Pandemic-ravaged restaurants can soon tap a $29B grant program

Desy Papper

Pandemic-ravaged restaurants can tap a new government grant program starting Monday. The $28.6 billion Restaurant Revitalization Fund, run by the Small Business Administration and authorized as part of the $1.9 trillion coronavirus relief package signed into law by President Joe Biden last month, will provide grants to the restaurant industry […]

Pandemic-ravaged restaurants can tap a new government grant program starting Monday.

The $28.6 billion Restaurant Revitalization Fund, run by the Small Business Administration and authorized as part of the $1.9 trillion coronavirus relief package signed into law by President Joe Biden last month, will provide grants to the restaurant industry hit hard by pandemic.

Restaurant owners have had to struggle with pandemic shutdowns, an economic downturn, supply chain snarls, a slow return of customers and staff, and costs to implement new coronavirus mitigation measures and procedures.

Owners got creative as best they could, installing outdoor seating and heaters, changing up menus, and pivoting to delivery and curbside pickup.

Some had to lay off staff and reduce hours. Others offered gift cards at discounted rates to shore up cash flow. Over 110,000 eating and drinking locations closed down in 2020, both temporarily and permanently, according to the National Restaurant Association, an industry trade group. Overall industry sales fell $240 billion from expectations.

Now as warmer weather, increased vaccination rates, and extra stimulus spending are drawing customers out again, hard-hit restaurants need access to capital to meet the surging demand. Sales in March jumped over 13 percent to $62 billion, the strongest one-month increase in the past 12 months, according to National Restaurant Association figures.

“Restaurants are the core of our neighborhoods and propel economic activity on main streets across the nation. They are among the businesses that have been hardest hit and need support to survive this pandemic,” said SBA Administrator Isabella Guzman in a statement.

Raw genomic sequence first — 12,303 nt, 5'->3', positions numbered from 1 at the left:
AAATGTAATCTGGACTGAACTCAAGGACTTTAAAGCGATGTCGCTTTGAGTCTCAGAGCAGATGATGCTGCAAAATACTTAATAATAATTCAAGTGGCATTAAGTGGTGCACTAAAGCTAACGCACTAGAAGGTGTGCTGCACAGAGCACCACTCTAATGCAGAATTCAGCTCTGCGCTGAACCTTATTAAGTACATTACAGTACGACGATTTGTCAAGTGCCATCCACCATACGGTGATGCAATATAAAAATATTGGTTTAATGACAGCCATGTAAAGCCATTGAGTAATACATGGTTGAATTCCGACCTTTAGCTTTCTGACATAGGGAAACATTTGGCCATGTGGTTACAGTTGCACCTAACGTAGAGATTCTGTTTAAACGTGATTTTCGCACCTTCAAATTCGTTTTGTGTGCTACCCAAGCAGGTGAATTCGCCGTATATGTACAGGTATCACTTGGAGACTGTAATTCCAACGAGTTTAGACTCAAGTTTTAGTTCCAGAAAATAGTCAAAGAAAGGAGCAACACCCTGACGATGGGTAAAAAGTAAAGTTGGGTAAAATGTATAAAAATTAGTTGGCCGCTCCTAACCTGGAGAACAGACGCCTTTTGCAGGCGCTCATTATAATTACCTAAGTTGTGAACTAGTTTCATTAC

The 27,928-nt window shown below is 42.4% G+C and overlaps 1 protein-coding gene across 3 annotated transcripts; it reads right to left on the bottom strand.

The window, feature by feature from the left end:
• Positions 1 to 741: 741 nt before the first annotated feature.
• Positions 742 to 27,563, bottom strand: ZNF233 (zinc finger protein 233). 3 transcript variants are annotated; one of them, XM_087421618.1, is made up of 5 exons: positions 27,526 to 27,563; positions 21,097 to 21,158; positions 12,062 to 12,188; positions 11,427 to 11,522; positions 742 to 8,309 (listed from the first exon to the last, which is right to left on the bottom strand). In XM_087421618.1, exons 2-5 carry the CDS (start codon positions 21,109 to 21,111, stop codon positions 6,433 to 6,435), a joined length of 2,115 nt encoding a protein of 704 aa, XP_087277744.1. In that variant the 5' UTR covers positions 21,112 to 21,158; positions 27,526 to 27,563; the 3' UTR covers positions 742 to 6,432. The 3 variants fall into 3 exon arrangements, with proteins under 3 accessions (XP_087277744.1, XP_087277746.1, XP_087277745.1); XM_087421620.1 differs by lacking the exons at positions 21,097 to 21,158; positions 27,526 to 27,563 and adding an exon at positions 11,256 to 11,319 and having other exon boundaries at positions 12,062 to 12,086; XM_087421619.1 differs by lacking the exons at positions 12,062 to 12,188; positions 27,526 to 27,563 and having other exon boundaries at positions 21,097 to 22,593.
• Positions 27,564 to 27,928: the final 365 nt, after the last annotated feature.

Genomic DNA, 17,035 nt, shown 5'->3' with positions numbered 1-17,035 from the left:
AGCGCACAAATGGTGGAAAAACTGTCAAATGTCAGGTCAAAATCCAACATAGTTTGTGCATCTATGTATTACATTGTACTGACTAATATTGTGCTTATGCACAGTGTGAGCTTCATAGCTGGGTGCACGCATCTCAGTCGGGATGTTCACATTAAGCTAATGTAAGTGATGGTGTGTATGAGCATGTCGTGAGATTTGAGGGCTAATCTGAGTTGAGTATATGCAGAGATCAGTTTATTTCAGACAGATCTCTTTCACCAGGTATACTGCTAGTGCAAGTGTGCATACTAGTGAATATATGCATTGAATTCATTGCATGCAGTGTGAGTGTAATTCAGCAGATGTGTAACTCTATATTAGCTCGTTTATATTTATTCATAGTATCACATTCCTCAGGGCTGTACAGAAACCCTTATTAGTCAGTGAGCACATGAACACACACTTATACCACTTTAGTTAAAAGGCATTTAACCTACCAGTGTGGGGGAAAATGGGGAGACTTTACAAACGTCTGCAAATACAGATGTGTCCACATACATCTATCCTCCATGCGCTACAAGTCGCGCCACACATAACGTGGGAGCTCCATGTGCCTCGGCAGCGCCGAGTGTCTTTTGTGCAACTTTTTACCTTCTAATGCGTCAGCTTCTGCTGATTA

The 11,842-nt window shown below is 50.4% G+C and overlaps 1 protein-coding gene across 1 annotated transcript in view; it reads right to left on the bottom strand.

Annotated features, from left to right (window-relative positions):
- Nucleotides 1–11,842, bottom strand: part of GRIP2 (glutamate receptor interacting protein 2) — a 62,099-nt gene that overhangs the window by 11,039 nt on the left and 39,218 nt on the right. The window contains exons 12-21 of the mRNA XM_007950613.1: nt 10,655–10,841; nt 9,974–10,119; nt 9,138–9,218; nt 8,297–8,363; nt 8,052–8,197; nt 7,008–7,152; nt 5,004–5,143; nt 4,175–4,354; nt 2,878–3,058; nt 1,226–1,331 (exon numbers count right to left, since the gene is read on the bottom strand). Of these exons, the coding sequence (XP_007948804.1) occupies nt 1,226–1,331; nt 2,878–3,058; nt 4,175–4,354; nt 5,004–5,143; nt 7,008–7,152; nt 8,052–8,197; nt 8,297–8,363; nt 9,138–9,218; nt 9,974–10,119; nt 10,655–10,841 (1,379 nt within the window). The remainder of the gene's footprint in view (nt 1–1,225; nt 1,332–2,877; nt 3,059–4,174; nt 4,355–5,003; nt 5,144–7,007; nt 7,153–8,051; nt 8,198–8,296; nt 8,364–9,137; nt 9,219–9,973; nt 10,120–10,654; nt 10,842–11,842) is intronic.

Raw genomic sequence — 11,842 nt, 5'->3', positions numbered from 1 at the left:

Restaurants and chains can apply for funds, up to $10 million per business and up to $5 million per location.

Restaurants were among the businesses that applied for funding in a previous popular SBA program, the Paycheck Protection Program, executed under former President Donald Trump. The hastily assembled program was riddled with controversies from day one over how it was run and who received funding, with well-resourced firms able to get the first loans, and participants complained of confusion from constantly evolving guidance. It disbursed over $750 billion in forgivable loans out of the over $810 billion appropriated.

This time around the SBA took pains to address some of the complaints about PPP and set up several guardrails.

For the first 21 days the program is open, the fund will prioritize women, veterans and historically disadvantaged applicants. After that it will be first come, first served.

“In addition to historically having less operating liquidity and revenue than almost any other small business demographic, Black-owned restaurants received significantly less stimulus funding during the Covid-19 pandemic, heightening challenges and leading to disproportionate closures,” said Ron Busby, Sr., president and CEO of U.S. Black Chambers, in a statement. “The USBC believes this initiative and collaboration with the SBA will bring needed resources and relief to these often underserved businesses to aid in stabilization, recovery and ultimately, strengthen our economy.”

Technological issues, slowdowns, and glitchy applicant portals thrown together by banks were a complaint about PPP. The revitalization fund is letting borrowers apply through an SBA portal, phone line (844-279-8898), and is working with point-of-sale companies such as Square, Toast, Clover, and NCR who already have relationships with restaurant owners, to make applying easier.

The list of eligible expenses has been expanded to include payroll, employee benefits and paid sick leave, mortgage, rent and utilities, maintenance, outdoor seating construction, PPE and cleaning supplies; food and beverage supplies, operational expenses and principal payments for business debt.

The funds are grants and will not need to be paid back. Awards are based on losses due to the pandemic, calculated as the difference between 2019 and 2020 receipts, less other federal assistance.

Restaurants can register their account on Friday and the application portal opens at noon eastern on Monday.

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